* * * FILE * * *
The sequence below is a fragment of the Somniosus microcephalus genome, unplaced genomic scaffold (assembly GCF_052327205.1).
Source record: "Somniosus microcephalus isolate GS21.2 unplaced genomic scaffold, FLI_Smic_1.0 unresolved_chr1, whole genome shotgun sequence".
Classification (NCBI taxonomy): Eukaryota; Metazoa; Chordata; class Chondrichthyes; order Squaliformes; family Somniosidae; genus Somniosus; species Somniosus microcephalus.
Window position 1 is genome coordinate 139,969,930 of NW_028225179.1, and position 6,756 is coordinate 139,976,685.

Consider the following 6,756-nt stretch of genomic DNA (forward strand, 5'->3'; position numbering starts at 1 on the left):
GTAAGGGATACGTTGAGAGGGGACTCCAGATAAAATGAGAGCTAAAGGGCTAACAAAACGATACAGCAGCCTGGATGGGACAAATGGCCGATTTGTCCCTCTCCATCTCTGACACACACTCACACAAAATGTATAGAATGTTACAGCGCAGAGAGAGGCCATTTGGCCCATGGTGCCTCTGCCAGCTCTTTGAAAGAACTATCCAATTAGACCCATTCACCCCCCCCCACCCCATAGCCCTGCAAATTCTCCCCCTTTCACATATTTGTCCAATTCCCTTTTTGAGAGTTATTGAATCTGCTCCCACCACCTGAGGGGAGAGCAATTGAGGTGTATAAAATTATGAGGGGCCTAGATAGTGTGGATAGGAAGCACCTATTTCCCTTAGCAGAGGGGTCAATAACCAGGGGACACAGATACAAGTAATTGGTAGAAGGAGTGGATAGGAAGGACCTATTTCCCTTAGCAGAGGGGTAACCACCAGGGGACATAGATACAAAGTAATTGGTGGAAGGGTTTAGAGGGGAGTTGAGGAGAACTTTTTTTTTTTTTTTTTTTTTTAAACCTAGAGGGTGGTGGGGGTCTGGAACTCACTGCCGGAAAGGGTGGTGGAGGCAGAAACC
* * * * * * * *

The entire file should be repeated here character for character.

The sequence below is a fragment of the Somniosus microcephalus genome, unplaced genomic scaffold (assembly GCF_052327205.1).
Source record: "Somniosus microcephalus isolate GS21.2 unplaced genomic scaffold, FLI_Smic_1.0 unresolved_chr1, whole genome shotgun sequence".
Classification (NCBI taxonomy): Eukaryota; Metazoa; Chordata; class Chondrichthyes; order Squaliformes; family Somniosidae; genus Somniosus; species Somniosus microcephalus.
Window position 1 is genome coordinate 139,969,930 of NW_028225179.1, and position 6,756 is coordinate 139,976,685.

Consider the following 6,756-nt stretch of genomic DNA (forward strand, 5'->3'; position numbering starts at 1 on the left):
GTAAGGGATACGTTGAGAGGGGACTCCAGATAAAATGAGAGCTAAAGGGCTAACAAAACGATACAGCAGCCTGGATGGGACAAATGGCCGATTTGTCCCTCTCCATCTCTGACACACACTCACACAAAATGTATAGAATGTTACAGCGCAGAGAGAGGCCATTTGGCCCATGGTGCCTCTGCCAGCTCTTTGAAAGAACTATCCAATTAGACCCATTCACCCCCCCCCACCCCATAGCCCTGCAAATTCTCCCCCTTTCACATATTTGTCCAATTCCCTTTTTGAGAGTTATTGAATCTGCTCCCACCACCTGAGGGGAGAGCAATTGAGGTGTATAAAATTATGAGGGGCCTAGATAGTGTGGATAGGAAGCACCTATTTCCCTTAGCAGAGGGGTCAATAACCAGGGGACACAGATACAAGTAATTGGTAGAAGGAGTGGATAGGAAGGACCTATTTCCCTTAGCAGAGGGGTAACCACCAGGGGACATAGATACAAAGTAATTGGTGGAAGGGTTTAGAGGGGAGTTGAGGAGAACTTTTTTTTTTTTTTTTTTTTTTAAACCTAGAGGGTGGTGGGGGTCTGGAACTCACTGCCGGAAAGGGTGGTGGAGGCAGAAACC